Dan Jovevski  07:31

Blaize. Looking forward to welcoming the tax Queen on the show. Tanya Christie is going to help us answer some questions that you've all got. And if you want to ask them questions, please send us a DM on Instagram at handle gateway money. And we'll queue up a questions for Tanya, or there'll be a link in the show notes where you can ask questions directly. For Wednesday, you're going to ask questions like can I claim the custom handkerchief that I made? Were in the office? It's my first year as a sole trader? What do I do? Tell us your tax questions. Nothing is going to be ridiculous. In fact, the more ridiculous they are the probably the better because everybody thinks about these things. You have all your questions that you've just thought about in the back of your mind come tax time, no question is off bounds. And we're looking forward to answering them on Wednesday.


Blaize Pengilly  08:17

I am so I'm excited to ask you a bunch of questions myself. And can you actually claim a handkerchief. Dan, I hope you asked me that on Wednesday when she comes in. Because I would love to know again, you claim your custom handkerchiefs that you watch the office? What can you claim? What can't you claim? What's the best way to go about claiming dents? Do you do it yourself? Or do you get an accountant?


Dan Jovevski  08:42

No, I used an accountant. And that really helped me out because I have a bunch of questions I answer for me, but I'm actually really interested Blaize because this year is going to be a full year for people that are knowledge workers that are working from home that are probably gonna have like a stack of questions about claiming things like utility bills or stuff that you do at home and how that all splits up. So it's gonna be really fascinating to say, you'd COVID or you work from home expenses and what can be covered off. So that's going to be my set of questions for attending this Wednesday. I'm sure others have got some similar questions, too. Yeah, looking forward to it.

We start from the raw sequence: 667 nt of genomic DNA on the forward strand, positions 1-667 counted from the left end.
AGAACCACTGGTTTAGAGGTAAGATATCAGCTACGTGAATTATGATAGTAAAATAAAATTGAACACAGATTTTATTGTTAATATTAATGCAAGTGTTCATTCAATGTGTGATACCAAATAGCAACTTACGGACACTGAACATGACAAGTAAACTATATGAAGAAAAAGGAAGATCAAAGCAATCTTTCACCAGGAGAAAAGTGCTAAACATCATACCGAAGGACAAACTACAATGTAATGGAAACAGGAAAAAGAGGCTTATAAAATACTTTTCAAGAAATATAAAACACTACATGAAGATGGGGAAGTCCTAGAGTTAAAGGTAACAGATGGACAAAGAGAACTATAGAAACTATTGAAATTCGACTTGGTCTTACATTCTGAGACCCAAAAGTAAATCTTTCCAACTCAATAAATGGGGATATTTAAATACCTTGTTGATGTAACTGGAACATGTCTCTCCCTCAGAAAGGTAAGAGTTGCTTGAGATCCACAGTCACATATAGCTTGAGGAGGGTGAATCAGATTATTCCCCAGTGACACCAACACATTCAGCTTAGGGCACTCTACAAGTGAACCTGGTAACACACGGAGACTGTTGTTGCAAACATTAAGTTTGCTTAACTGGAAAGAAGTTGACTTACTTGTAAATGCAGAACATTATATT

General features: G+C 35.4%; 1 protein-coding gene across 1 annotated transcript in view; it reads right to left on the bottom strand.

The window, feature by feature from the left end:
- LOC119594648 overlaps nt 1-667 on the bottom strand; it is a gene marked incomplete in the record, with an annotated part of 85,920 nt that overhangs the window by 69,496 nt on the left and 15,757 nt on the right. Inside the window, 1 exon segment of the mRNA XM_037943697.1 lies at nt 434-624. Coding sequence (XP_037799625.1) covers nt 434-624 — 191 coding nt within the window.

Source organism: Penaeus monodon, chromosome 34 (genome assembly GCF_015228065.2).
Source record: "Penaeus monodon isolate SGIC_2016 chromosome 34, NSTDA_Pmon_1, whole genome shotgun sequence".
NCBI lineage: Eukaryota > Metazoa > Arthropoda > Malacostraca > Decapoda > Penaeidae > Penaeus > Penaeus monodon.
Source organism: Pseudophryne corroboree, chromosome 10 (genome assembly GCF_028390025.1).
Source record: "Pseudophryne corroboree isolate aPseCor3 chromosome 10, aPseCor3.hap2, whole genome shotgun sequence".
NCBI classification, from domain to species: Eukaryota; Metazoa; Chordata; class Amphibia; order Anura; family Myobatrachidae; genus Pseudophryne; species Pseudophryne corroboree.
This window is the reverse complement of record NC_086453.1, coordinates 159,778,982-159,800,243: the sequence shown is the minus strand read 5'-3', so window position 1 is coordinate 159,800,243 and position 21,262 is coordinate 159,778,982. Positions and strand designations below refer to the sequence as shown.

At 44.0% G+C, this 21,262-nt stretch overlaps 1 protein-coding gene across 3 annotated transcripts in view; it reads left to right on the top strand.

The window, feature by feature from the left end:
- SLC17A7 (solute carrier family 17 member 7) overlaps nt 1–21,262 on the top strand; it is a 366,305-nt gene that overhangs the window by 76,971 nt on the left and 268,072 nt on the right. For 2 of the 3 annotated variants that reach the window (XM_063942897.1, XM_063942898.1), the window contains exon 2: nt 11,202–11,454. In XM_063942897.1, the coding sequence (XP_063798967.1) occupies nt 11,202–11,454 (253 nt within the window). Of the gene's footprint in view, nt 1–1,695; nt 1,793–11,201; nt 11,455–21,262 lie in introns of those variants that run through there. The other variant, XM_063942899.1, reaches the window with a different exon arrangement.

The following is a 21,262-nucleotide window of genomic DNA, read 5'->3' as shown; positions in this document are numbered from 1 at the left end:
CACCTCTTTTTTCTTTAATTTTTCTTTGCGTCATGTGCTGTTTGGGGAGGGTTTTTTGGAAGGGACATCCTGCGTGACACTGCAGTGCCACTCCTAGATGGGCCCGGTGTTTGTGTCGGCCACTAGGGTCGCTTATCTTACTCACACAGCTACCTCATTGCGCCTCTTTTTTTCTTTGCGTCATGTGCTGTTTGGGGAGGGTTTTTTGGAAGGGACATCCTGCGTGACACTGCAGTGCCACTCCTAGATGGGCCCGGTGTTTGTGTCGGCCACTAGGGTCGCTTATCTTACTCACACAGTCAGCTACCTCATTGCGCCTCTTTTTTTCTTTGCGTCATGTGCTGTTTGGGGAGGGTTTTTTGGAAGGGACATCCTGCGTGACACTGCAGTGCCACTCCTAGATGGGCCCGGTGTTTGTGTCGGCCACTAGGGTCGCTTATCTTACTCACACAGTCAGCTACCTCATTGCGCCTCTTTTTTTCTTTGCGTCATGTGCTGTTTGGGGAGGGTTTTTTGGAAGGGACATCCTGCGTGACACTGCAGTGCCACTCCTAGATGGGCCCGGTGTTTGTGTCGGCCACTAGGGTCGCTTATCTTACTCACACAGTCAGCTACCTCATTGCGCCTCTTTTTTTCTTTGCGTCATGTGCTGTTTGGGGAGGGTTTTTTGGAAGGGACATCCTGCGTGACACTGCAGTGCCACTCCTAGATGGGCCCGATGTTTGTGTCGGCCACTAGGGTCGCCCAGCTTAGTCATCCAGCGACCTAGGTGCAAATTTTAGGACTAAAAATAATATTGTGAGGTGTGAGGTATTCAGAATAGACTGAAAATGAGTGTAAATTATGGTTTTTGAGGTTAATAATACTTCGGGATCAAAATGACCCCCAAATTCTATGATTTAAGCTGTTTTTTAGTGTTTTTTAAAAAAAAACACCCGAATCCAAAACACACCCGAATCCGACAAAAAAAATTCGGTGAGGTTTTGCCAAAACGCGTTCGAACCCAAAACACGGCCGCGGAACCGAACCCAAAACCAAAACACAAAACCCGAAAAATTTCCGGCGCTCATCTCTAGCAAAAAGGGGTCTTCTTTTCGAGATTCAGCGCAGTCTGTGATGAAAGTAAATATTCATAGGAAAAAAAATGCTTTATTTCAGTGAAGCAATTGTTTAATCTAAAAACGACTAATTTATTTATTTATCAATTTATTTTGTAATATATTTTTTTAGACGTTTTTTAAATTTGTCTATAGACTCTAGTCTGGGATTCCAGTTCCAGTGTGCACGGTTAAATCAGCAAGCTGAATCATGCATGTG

Blaize Pengilly  09:17

All right. Yep. So if you've got any questions, any questions, anything tax related at all, please send us a DM. And we will ask you on the show and learn all about tax so we can really make the most of it and send off the end of the financial year with the bank.


Dan Jovevski  09:34

Just jumping in here, if you need a better picture of your finances, if you want to track multiple accounts and see where you're spending your money, then download the WeMoney app today, head to the Google Play store the Apple App Store and download WeMoney. And if you use the code podcast, you get to earn $5 simply connecting the eligible bank account. Yeah, back to the show.


Blaize Pengilly  09:54

That a couple episodes ago, we talked about doing homework because I'd learned something during the weekend, I'd signed up and started a crypto account, which I shared with you. Now for I thought we'd bring back the homework for this episode because I have a question for you thought it's the end of the financial year, why don't we take a look back and reflect about for us for ourselves personally, what something Have you either learned or achieved or accomplished in regards to your finances in the last financial year,


Dan Jovevski  10:25